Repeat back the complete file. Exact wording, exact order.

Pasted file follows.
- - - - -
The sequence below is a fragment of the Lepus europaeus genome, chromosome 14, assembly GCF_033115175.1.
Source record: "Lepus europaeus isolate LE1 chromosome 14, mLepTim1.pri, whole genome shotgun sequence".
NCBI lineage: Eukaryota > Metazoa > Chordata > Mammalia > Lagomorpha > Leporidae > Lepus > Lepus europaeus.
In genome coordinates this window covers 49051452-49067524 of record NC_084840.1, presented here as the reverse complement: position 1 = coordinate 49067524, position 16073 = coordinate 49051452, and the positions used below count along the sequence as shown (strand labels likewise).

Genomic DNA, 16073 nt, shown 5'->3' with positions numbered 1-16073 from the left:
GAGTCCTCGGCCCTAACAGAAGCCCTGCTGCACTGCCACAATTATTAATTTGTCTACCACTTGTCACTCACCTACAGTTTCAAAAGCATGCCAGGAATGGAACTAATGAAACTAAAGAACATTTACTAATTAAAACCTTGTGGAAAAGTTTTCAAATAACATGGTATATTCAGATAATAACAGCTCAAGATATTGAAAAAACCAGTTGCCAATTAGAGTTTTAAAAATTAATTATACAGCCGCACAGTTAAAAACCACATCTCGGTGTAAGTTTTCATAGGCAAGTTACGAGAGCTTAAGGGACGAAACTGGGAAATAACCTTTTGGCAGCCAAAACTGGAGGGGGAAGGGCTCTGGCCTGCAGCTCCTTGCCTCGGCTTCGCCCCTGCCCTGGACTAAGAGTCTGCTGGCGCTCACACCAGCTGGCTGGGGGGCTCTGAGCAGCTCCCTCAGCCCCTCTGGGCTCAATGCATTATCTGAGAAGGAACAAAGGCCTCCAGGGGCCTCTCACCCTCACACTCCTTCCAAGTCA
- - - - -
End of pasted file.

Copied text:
The sequence below is a fragment of the Lepus europaeus genome, chromosome 14, assembly GCF_033115175.1.
Source record: "Lepus europaeus isolate LE1 chromosome 14, mLepTim1.pri, whole genome shotgun sequence".
NCBI lineage: Eukaryota > Metazoa > Chordata > Mammalia > Lagomorpha > Leporidae > Lepus > Lepus europaeus.
In genome coordinates this window covers 49051452-49067524 of record NC_084840.1, presented here as the reverse complement: position 1 = coordinate 49067524, position 16073 = coordinate 49051452, and the positions used below count along the sequence as shown (strand labels likewise).

Genomic DNA, 16073 nt, shown 5'->3' with positions numbered 1-16073 from the left:
GAGTCCTCGGCCCTAACAGAAGCCCTGCTGCACTGCCACAATTATTAATTTGTCTACCACTTGTCACTCACCTACAGTTTCAAAAGCATGCCAGGAATGGAACTAATGAAACTAAAGAACATTTACTAATTAAAACCTTGTGGAAAAGTTTTCAAATAACATGGTATATTCAGATAATAACAGCTCAAGATATTGAAAAAACCAGTTGCCAATTAGAGTTTTAAAAATTAATTATACAGCCGCACAGTTAAAAACCACATCTCGGTGTAAGTTTTCATAGGCAAGTTACGAGAGCTTAAGGGACGAAACTGGGAAATAACCTTTTGGCAGCCAAAACTGGAGGGGGAAGGGCTCTGGCCTGCAGCTCCTTGCCTCGGCTTCGCCCCTGCCCTGGACTAAGAGTCTGCTGGCGCTCACACCAGCTGGCTGGGGGGCTCTGAGCAGCTCCCTCAGCCCCTCTGGGCTCAATGCATTATCTGAGAAGGAACAAAGGCCTCCAGGGGCCTCTCACCCTCACACTCCTTCCAAGTCA